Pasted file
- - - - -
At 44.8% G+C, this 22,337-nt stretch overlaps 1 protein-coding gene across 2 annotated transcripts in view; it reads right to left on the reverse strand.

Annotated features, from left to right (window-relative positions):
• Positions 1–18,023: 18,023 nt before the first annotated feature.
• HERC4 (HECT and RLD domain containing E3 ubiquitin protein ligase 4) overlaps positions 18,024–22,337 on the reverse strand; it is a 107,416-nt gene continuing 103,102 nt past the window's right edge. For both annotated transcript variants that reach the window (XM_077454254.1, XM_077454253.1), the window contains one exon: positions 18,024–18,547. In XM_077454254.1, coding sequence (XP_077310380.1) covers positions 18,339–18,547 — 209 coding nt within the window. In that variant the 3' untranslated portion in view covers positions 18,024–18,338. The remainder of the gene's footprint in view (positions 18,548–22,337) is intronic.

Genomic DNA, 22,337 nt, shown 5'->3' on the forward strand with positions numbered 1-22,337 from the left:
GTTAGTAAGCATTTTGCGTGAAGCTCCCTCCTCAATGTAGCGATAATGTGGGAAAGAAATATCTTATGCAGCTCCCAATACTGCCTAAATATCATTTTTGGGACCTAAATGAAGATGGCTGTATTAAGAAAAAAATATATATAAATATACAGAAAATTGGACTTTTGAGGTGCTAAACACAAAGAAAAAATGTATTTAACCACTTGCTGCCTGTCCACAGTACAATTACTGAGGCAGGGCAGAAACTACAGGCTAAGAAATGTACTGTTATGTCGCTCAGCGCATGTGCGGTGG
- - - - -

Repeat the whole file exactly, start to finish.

At 44.8% G+C, this 22,337-nt stretch overlaps 1 protein-coding gene across 2 annotated transcripts in view; it reads right to left on the reverse strand.

Annotated features, from left to right (window-relative positions):
• Positions 1–18,023: 18,023 nt before the first annotated feature.
• HERC4 (HECT and RLD domain containing E3 ubiquitin protein ligase 4) overlaps positions 18,024–22,337 on the reverse strand; it is a 107,416-nt gene continuing 103,102 nt past the window's right edge. For both annotated transcript variants that reach the window (XM_077454254.1, XM_077454253.1), the window contains one exon: positions 18,024–18,547. In XM_077454254.1, coding sequence (XP_077310380.1) covers positions 18,339–18,547 — 209 coding nt within the window. In that variant the 3' untranslated portion in view covers positions 18,024–18,338. The remainder of the gene's footprint in view (positions 18,548–22,337) is intronic.

Genomic DNA, 22,337 nt, shown 5'->3' on the forward strand with positions numbered 1-22,337 from the left:
GTTAGTAAGCATTTTGCGTGAAGCTCCCTCCTCAATGTAGCGATAATGTGGGAAAGAAATATCTTATGCAGCTCCCAATACTGCCTAAATATCATTTTTGGGACCTAAATGAAGATGGCTGTATTAAGAAAAAAATATATATAAATATACAGAAAATTGGACTTTTGAGGTGCTAAACACAAAGAAAAAATGTATTTAACCACTTGCTGCCTGTCCACAGTACAATTACTGAGGCAGGGCAGAAACTACAGGCTAAGAAATGTACTGTTATGTCGCTCAGCGCATGTGCGGTGG